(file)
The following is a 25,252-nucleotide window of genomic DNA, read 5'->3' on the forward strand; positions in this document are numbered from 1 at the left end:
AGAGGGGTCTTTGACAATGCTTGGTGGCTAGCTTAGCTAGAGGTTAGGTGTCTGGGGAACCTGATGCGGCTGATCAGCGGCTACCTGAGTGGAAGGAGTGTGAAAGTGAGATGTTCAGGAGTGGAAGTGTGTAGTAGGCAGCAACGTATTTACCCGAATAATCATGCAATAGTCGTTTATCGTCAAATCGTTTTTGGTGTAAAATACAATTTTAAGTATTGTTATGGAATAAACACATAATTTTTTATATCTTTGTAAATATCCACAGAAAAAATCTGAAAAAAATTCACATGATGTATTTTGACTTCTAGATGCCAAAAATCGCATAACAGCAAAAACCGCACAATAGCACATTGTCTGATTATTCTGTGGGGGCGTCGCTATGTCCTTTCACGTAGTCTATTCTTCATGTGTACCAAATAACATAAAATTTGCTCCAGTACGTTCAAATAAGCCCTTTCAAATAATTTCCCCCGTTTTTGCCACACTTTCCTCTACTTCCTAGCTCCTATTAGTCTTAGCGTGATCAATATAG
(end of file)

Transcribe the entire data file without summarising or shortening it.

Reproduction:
The following is a 25,252-nucleotide window of genomic DNA, read 5'->3' on the forward strand; positions in this document are numbered from 1 at the left end:
AGAGGGGTCTTTGACAATGCTTGGTGGCTAGCTTAGCTAGAGGTTAGGTGTCTGGGGAACCTGATGCGGCTGATCAGCGGCTACCTGAGTGGAAGGAGTGTGAAAGTGAGATGTTCAGGAGTGGAAGTGTGTAGTAGGCAGCAACGTATTTACCCGAATAATCATGCAATAGTCGTTTATCGTCAAATCGTTTTTGGTGTAAAATACAATTTTAAGTATTGTTATGGAATAAACACATAATTTTTTATATCTTTGTAAATATCCACAGAAAAAATCTGAAAAAAATTCACATGATGTATTTTGACTTCTAGATGCCAAAAATCGCATAACAGCAAAAACCGCACAATAGCACATTGTCTGATTATTCTGTGGGGGCGTCGCTATGTCCTTTCACGTAGTCTATTCTTCATGTGTACCAAATAACATAAAATTTGCTCCAGTACGTTCAAATAAGCCCTTTCAAATAATTTCCCCCGTTTTTGCCACACTTTCCTCTACTTCCTAGCTCCTATTAGTCTTAGCGTGATCAATATAG